Thu February 08, 2024

By Jeff Smithpeters

Hope City Board holds second Hope for Future meeting, approves Bobo & Bain for UV wastewater project
Above: John Miller makes a suggestion for the location of a possible aquatic center at last night's Hope for the Future meeting, held during a recess of the City of Hope Board of Directors' meeting. He was one of four citizens who spoke during this period.

Last night’s City of Hope Board of Directors meeting, available for viewing below this story, featured a recess for a second public meeting considering potential projects in the city to raise the quality of life for residents. In previous meetings, City Manager J.R. Wilson said a sales tax is likely to fund these projects. 

The public meeting took place during a recess declared after the first regular meeting of February was begun with the call to order, invocation, pledge of allegiance and review of minutes. Fewer speakers took the podium this time, and some of the speakers were repeat performers from the early January meeting.  Again, the consensus seemed to be that multiple projects were needed, with the building of a new fire station being a first priority. 

John Miller, of Red River Wrecker Service, asked the board to consider the area now occupied by the Tyson feed mill that is no longer in use as a place for a future aquatic park and/or splash pad. He said he believed placing the project(s) at this location would draw more users from both northern and southern parts of town than if they were placed at Northside Park.  He asked that the board consider speaking to Tyson about donating the land there. Marcia White, from the Northside neighborhood, endorsed this idea.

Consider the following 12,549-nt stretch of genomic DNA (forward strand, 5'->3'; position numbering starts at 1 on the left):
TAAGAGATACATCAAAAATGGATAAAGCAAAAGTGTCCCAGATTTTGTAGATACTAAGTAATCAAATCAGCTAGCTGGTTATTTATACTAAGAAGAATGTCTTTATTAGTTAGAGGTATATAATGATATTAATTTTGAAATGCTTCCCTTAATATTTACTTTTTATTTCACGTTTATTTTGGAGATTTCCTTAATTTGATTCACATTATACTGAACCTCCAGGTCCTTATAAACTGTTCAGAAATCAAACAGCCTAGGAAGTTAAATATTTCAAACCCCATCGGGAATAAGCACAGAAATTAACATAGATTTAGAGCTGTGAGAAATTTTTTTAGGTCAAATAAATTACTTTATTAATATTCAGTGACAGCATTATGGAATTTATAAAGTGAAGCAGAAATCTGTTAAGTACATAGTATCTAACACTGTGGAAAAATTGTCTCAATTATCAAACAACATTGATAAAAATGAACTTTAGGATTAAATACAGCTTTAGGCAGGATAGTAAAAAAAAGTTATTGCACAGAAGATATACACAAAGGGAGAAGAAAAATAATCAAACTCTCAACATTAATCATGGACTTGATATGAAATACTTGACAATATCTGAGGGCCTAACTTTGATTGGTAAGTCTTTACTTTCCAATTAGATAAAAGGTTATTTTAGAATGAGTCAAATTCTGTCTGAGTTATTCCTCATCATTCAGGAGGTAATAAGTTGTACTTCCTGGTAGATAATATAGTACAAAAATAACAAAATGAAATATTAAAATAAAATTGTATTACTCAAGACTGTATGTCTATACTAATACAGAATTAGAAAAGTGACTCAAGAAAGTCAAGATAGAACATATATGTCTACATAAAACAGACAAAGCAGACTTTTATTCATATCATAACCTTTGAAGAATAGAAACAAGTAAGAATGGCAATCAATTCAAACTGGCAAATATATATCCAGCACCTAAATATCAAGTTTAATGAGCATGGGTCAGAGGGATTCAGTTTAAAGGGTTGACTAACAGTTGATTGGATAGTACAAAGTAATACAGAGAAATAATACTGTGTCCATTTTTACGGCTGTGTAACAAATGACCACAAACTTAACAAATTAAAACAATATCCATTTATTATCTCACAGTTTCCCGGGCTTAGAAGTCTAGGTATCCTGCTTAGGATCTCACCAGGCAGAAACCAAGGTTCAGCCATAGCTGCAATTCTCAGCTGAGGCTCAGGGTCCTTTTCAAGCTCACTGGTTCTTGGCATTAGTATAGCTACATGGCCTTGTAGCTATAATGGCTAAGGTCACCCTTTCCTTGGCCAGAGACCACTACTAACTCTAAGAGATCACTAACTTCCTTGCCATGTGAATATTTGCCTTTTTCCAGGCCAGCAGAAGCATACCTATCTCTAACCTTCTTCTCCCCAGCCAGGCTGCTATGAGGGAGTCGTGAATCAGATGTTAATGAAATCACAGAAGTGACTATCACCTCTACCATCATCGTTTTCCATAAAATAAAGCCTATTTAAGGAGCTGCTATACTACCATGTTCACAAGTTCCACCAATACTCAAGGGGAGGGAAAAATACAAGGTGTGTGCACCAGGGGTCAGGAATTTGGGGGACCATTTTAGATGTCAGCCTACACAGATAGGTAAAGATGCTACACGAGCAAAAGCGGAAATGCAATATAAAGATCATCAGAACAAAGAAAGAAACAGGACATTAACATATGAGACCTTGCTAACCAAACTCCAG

White said that during the past month since the January 2nd public meeting, she “had never seen such weirdness” regarding whether a new project should be located in the Northside Park area. She hoped by proposing a neutral location, like the former Tyson mill, that the weirdness could be reduced. 

Oscar Rodriguez, a fireman with HFD described what was needed in a new fire department location, specifically taller clearances for today’s fire and ladder trucks. He noted that the current main fire department location at 308 East Second is of 1939 vintage and simply lacked room. He said he was gratified to know Hope has purchased a new ladder truck since it would mean greater access for fire personnel to parts of structure fires, which is needed, he said, because fires to structures today burn faster and hotter. 

Mayor Don Still replied that while Hope has been rated a Class 2 by fire department accreditors, showing “we are as high as we can do with what we’ve got.” 

Wilson said the city already has a design for the new fire department and that he would meet with an engineer today about the project, which would likely cost about $1.5 million. City Director Mark Ross said the board was open to suggestions of locations for the building as well. The location needed to provide quick access to both sides of town in the event of a train crossing. 

Mayor Still said from this meeting forward, time would be provided in each city board meeting for public comment on potential large projects in Hope. 

In other business: 

·       The board accepted the low bid from Bobo & Bain Construction of $443.830.00 to perform the work of replacing chlorination facilities with ultra-violet disinfection facilities. This would bring Hope’s east wastewater treatment facility into compliance with state and national guidelines. The project is being financed by funds Hope received from the American Rescue Plan Act passed by Congress and signed by President Joe Biden.